I‘d love to say that we chose Tottenham as the place to open Bally Studios after investigating the whole of London and taking all factors into account; that we were more than a decade ahead of the current influx of new residents due to our uncanny ability to spot a vastly underrated part of London – but that wouldn’t be the truth.
Backtrack twelve years ago. I was living near Highbury Corner at the time, £29,000 in debt and my partner and I had just made the first nightly profit from our music venue in seven weeks. In celebrating we ended up – somehow – smashing a window in our flat. The next day, while waiting for a replacement pane to be cut, we got chatting to an estate agent on his cigarette break who told us that we could get four times the space in Tottenham as we had now, for less than we were currently paying.
A year after moving here, I found a sign for a rehearsal studio nearby. I called up and asked if I could rent a room and was told the owner was trying to sell the whole business. Six weeks later and the keys were ours. The bookings in the diary barely made a dent on the rent, our debt had nearly doubled, and we found a dead mouse in one of the rooms. The place didn’t even have a kettle to make tea.
Since then, however, the studios have grown so much in popularity that we don’t even need to advertise and we regularly have to turn down bands, despite having grown from two studios to five in a few short years.
I genuinely believe that there is nowhere else in the whole of London that we could have grown so rapidly. Much of it was down to an immense amount of hard work, with 70-hour weeks as standard, taking on any bookings no matter what the profit margin, and drawing no wages at all for the first three years. But a lot of it was also down to our location, and it is no surprise to us to see many other businesses move into the area and thrive, places like Beavertown Brewery and Craving Coffee
Tottenham is a fantastic place to open a new business. It’s cheaper than any comparable area, yet has incredibly quick access to central London. Despite its transport links it’s an area that not many people go out of their way to visit, which is an incredible shame for them since they are missing out on a microcosm of London. While central London has the Thames, Tottenham has the Lee.
We have the Tottenham Marshes to rival Hampstead Heath, and our own Buckingham Palace in Bruce Castle. We have the historic Ferry Boat Inn, the capitalists’ wet dream that is Tottenham Hale retail park, art galleries, breweries, and a sports stadium. But more than anything we also have a closely knit community here.
For many years I walked a blue trolley down to the shops to buy stock for our tuck shop, and a friend who lived in Tottenham was once asked, if he knew ‘the guy with the long beard and crazy hair with the blue folding trolley piled high with soft drinks?’.
That’s me; I’m the ‘long-beard-crazy-hair-trolley guy’. There’s an elderly Cypriot guy who is known as the ‘alright boss’ man, due to his greeting for nearly everyone he meets whilst riding about on a bike all day, seemingly not actually going anywhere.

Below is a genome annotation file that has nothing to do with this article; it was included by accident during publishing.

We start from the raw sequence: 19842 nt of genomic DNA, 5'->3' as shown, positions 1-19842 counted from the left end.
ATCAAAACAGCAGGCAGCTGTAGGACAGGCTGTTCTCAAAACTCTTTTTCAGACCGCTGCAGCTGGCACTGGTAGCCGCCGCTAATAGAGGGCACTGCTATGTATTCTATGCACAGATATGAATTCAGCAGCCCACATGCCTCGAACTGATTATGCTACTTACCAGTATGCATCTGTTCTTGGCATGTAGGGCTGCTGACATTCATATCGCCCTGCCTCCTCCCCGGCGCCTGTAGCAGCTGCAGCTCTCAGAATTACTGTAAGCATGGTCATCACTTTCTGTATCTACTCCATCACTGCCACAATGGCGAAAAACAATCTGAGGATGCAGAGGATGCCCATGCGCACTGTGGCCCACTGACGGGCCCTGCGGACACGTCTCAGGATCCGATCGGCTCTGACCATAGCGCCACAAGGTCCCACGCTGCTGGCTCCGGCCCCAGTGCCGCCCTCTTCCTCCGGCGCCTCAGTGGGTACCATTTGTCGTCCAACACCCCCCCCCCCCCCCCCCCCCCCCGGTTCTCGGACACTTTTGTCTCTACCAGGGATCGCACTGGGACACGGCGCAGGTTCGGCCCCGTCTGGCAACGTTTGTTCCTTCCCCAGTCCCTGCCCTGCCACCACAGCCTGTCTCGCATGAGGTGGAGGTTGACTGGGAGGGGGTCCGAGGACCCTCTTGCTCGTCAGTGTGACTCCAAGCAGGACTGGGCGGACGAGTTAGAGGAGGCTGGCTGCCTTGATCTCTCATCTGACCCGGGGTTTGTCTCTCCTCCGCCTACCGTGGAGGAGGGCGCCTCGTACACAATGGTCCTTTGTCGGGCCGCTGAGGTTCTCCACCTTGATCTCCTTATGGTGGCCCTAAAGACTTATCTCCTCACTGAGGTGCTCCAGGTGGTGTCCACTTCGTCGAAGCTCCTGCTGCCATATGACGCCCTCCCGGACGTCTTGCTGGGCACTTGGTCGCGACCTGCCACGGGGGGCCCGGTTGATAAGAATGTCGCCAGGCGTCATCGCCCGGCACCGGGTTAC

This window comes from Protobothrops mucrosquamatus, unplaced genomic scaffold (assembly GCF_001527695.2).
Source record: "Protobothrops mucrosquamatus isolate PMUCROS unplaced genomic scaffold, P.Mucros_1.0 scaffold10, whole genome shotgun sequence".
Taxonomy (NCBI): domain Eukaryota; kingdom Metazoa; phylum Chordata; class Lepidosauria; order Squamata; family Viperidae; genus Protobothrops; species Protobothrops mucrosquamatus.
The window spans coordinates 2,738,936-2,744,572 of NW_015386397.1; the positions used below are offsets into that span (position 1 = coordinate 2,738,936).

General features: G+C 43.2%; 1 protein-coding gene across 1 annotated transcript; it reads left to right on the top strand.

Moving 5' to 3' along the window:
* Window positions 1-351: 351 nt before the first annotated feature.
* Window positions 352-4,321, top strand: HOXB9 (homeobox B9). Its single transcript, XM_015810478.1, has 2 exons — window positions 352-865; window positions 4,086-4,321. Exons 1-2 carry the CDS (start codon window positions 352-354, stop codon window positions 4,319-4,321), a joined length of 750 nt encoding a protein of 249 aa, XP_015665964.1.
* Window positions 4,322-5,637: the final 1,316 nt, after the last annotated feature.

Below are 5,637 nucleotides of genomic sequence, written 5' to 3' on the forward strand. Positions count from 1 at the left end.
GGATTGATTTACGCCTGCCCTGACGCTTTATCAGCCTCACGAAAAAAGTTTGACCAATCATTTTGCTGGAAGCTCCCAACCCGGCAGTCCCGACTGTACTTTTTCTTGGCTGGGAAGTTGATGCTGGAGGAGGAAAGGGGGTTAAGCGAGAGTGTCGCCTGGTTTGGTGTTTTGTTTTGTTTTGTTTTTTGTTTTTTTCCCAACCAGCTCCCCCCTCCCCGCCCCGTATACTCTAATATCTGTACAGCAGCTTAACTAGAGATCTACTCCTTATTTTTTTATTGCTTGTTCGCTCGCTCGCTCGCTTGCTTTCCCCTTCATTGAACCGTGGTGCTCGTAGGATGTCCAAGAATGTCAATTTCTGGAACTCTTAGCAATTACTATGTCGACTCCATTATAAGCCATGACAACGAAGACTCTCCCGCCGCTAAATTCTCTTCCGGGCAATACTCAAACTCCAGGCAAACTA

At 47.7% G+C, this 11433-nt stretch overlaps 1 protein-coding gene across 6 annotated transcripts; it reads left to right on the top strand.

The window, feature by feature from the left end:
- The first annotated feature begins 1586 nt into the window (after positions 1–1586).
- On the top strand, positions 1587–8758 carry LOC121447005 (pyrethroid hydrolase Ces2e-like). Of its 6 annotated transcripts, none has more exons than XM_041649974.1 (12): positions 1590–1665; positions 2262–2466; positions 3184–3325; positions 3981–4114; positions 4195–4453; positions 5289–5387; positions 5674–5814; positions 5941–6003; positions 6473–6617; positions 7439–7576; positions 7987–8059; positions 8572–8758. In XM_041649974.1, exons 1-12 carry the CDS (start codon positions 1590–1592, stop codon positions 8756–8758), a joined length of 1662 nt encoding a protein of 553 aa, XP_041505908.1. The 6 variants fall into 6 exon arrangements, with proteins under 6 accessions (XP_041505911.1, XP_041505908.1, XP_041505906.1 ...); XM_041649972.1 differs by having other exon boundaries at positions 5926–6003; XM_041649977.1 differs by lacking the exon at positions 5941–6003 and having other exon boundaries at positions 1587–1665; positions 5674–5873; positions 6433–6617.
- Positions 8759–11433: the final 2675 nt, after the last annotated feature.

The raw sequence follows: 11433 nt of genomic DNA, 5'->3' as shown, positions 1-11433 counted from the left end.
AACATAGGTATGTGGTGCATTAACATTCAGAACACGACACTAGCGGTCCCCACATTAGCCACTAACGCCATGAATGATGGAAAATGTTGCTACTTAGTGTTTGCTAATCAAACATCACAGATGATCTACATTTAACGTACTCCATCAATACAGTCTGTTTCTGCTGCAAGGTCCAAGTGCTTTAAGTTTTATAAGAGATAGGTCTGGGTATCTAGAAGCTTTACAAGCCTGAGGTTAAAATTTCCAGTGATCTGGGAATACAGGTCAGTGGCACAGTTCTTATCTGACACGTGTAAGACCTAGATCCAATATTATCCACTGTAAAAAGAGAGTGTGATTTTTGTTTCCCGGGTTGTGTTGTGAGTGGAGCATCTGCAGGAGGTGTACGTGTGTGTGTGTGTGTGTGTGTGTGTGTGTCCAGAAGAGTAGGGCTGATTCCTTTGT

When Tiny Iron became known for his part in 2011 film Anuvahood, it allowed us locals to finally put a name to the guy with – officially – the UK’s biggest biceps, who used to walk around in whatever t shirt would show them off the most. Our landlord is a Cypriot ex-World Champion Wrestler who used to work in Las Vegas. Tottenham is full of characters.
Since setting up here we have had well on the way to 20,000 sessions in ten years, and we genuinely feel that we are just getting started. We’ve had bands that were preparing to play major slots at Glastonbury and other major festivals sitting in the nearby greasy spoon cafe alongside car mechanics and assembly line workers.
Coldplay, Keane and Snow Patrol are all past clients, at one point three of the biggest acts in Europe. These bands all came to the studios, located on a backstreet industrial estate in Tottenham.
One Saturday morning we welcomed a bunch of teenagers barely into their sixth form year, a local band named Bombay Bicycle Club. For many months got to see them grow in confidence and musical cohesiveness.They’d bring their cups back to the room washed, thank us for their sessions, and sometimes chat to their uncle who worked with one of our neighbours. In August 2012 we were in the crowd watching Bombay Bicycle Club play to a packed Hyde Park audience in the Olympic Games closing ceremony.
If you see someone with a guitar in Tottenham Hale, there’s a high chance they’re on their way to or from us, and that makes us so proud, to have them as customers and to introduce them to the area. We personally know of at least 26 people who have moved to Tottenham after discovering the area through coming here to use the studios.
We hope to continue to welcome the next generation of the best British acts through our doors, we’re going to do everything that we can to make that happen, and there’s nowhere else we would rather do it than here in Tottenham.
Words: Jimmy Mulvihill